Generate an SSH Key Pair: How to Do it (with Examples)

Using SSH key authentication is a more secure alternative to logging in with a password.

Generate a SSH Key

Learn how to generate an SSH key pair on your own machine that can then be used to authenticate your connection to a remote server.

Password authentication is the default method most SSH clients use to authenticate with remote servers, but it suffers from potential security vulnerabilities like brute-force login attempts. An alternative to password authentication is using authentication with SSH key pair, in which you generate a SSH key and store it on your computer.

SSH keys are an easy way to identify trusted computers, without involving passwords. They are widely used by network and systems administrators to control servers remotely. SSH key authentication is more secure than password authentication and arguably more convenient.

The main concept is that instead of a password, one uses a key file which is virtually impossible to guess. You give the public part of your key and when logging in it will be used, together with the private key and username, to verify your identity.

The steps below will show you how to generate an SSH key pair and adding the public key to the server.

How to Generate an SSH Key Pair

When generating SSH keys under Linux, you can use the ssh-keygen command. It is a tool for creating new authentication key pairs for SSH.

To generate an SSH key pair open up the terminal and type in the following command:

ssh-keygen -t rsa
Generating public/private rsa key pair.
Enter file in which to save the key (/home/linuxiac/.ssh/id_rsa): 
Created directory '/home/linuxiac/.ssh'.
Enter passphrase (empty for no passphrase): 
Enter same passphrase again: 
Your identification has been saved in /home/linuxiac/.ssh/id_rsa
Your public key has been saved in /home/linuxiac/.ssh/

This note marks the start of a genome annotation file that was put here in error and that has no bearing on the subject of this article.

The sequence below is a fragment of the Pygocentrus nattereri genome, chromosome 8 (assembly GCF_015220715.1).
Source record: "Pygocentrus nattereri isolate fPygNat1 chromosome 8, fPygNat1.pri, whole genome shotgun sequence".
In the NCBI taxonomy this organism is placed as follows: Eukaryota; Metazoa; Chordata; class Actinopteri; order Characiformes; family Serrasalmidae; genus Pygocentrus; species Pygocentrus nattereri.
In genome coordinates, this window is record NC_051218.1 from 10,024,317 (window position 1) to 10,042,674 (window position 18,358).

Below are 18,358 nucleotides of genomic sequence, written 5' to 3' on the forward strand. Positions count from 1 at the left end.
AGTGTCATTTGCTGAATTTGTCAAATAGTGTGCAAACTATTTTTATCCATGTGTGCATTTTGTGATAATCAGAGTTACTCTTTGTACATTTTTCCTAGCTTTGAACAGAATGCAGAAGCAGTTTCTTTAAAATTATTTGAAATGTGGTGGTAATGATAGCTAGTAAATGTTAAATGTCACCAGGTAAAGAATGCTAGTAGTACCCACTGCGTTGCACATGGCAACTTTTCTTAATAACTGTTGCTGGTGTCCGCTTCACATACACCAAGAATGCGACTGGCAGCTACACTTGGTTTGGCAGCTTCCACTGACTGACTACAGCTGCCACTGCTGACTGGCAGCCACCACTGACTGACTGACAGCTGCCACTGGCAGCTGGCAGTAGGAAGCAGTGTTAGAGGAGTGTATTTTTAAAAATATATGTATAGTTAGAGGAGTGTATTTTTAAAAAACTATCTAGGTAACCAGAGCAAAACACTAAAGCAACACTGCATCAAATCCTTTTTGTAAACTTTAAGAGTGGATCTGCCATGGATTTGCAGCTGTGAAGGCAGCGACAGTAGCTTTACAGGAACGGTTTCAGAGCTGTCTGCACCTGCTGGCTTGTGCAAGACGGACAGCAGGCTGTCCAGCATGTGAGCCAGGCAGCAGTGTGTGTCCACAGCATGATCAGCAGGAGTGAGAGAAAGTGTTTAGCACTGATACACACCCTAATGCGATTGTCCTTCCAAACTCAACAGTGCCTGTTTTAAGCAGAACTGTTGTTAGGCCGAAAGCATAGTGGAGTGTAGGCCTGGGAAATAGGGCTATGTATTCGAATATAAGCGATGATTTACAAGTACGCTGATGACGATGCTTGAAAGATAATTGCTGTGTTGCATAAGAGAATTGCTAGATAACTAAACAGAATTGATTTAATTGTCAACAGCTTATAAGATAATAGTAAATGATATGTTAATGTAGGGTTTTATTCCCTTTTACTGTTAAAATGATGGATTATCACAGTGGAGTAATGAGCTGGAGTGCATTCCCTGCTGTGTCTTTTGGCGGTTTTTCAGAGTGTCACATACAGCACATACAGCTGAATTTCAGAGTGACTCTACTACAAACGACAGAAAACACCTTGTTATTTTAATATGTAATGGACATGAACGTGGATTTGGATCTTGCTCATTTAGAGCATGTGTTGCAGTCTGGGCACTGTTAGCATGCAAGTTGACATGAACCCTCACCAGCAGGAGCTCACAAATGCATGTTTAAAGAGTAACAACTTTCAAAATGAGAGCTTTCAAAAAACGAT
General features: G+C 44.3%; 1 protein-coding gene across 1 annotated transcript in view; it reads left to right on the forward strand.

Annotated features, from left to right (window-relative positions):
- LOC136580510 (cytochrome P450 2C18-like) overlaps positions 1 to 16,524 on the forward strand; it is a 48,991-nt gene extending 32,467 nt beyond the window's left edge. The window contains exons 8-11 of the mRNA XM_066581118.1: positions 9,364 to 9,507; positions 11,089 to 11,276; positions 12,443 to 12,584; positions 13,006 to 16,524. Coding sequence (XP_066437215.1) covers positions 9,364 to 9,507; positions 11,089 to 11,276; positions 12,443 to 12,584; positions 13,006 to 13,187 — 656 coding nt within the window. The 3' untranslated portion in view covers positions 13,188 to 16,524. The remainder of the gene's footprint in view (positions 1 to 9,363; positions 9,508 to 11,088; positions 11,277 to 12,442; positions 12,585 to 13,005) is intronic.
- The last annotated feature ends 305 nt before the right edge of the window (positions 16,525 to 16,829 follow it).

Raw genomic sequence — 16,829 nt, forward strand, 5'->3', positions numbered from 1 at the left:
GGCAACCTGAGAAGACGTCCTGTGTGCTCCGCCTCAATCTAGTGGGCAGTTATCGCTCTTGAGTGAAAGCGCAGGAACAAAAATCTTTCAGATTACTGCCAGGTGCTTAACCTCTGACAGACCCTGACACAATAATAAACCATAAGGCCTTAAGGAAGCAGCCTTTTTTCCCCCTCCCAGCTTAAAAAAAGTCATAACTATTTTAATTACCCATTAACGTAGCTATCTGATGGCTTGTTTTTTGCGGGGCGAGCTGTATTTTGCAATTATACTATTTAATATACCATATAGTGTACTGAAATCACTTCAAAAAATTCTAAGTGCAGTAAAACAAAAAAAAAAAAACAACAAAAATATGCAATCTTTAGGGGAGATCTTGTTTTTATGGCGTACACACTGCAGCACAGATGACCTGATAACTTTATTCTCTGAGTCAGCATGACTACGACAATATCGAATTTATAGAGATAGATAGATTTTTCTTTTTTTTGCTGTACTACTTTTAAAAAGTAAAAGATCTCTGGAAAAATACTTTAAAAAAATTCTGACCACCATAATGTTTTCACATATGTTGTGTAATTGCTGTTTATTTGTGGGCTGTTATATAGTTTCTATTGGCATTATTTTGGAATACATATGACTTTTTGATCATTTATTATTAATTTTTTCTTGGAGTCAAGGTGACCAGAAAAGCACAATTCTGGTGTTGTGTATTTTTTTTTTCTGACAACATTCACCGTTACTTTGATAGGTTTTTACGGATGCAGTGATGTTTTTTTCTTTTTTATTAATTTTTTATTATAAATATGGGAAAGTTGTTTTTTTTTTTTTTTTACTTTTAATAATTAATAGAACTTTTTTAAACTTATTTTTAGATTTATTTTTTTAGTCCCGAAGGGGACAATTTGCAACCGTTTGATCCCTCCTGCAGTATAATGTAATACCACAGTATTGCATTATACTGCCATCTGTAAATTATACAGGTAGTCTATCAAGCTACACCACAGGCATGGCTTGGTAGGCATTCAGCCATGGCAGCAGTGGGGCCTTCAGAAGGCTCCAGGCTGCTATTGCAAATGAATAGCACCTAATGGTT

The key fingerprint is:
SHA256:/W7NlcBoSGR1aqsre8+zjLReP8433PLrCMyQwiObTRE [email protected]
The key's randomart image is:
+---[RSA 3072]----+
|       E.o.. .   |
|        o.  o    |
|       .. .oo    |
|      . .ooo.o   |
|     . =Soo.  . .|
|      * o =.   ..|
|     o . o =.o...|
|       ...Bo=.=+.|
|       .==.*==+=+|

Just press enter when it asks for the file, passphrase, same passphrase. It generates a pair of keys in ~/.ssh directory by default.

You now have two files:

  • id_rsa (the private key). The private key is stored on your local computer and should be kept secure, with permissions set so that no other users on your computer can read the file.
  • (the public key). The public key is placed on the server you intend to log in to. You can freely share your public key with others.
ls -l /home/linuxiac/.ssh/
drwx------ 2 linuxiac linuxiac 4096 Jul 16 18:31 .
drwxr-xr-x 4 linuxiac linuxiac 4096 Jul 16 18:31 ..
-rw------- 1 linuxiac linuxiac 2610 Jul 16 18:31 id_rsa
-rw-r--r-- 1 linuxiac linuxiac  576 Jul 16 18:31

You can place the public key on any server, and then connect to the server using ssh. When the public and private keys match up, the SSH server grants access without the need for a password.

Related: SSH to Port Other Than 22: How to Do It (with Examples)

For increased security you can generate an even larger SSH key with the -b option. The -b flag instructs ssh-keygen to increase the number of bits used to generate the key pair, and is suggested for additional security. For example, for 4096 bits do:

ssh-keygen -t rsa -b 4096


In this post you have learned how to generate an ssh key pairs using ssh-keygen. SSH keys have numerous advantages over passwords:

  • Increased security: They are nearly impossible to brute force or guess.
  • Ease of management: No more creating and changing random passwords.
  • Automated tasks: Because you don’t need to type your password every time, its easier to automate tasks that require SSH.

For more about ssh-keygen command in Linux, consult its manual page.

Feel free to leave a comment if you have any questions.


    • You can use ssh-copy-id, e.g.:

      ssh-copy-id -i ~/.ssh/ [email protected]

      Or manually by copying the contents of ~/.ssh/ into the user’s ~/.ssh/authorized_keys file on the server.

      If you do it manually, make sure to put permissions 0700 for ~/.ssh.


  1. Thank you both. To Steve, for the proper remark, and to Ricardo, for the good answer.
    I will soon publish an article related to SSH passwordless login.

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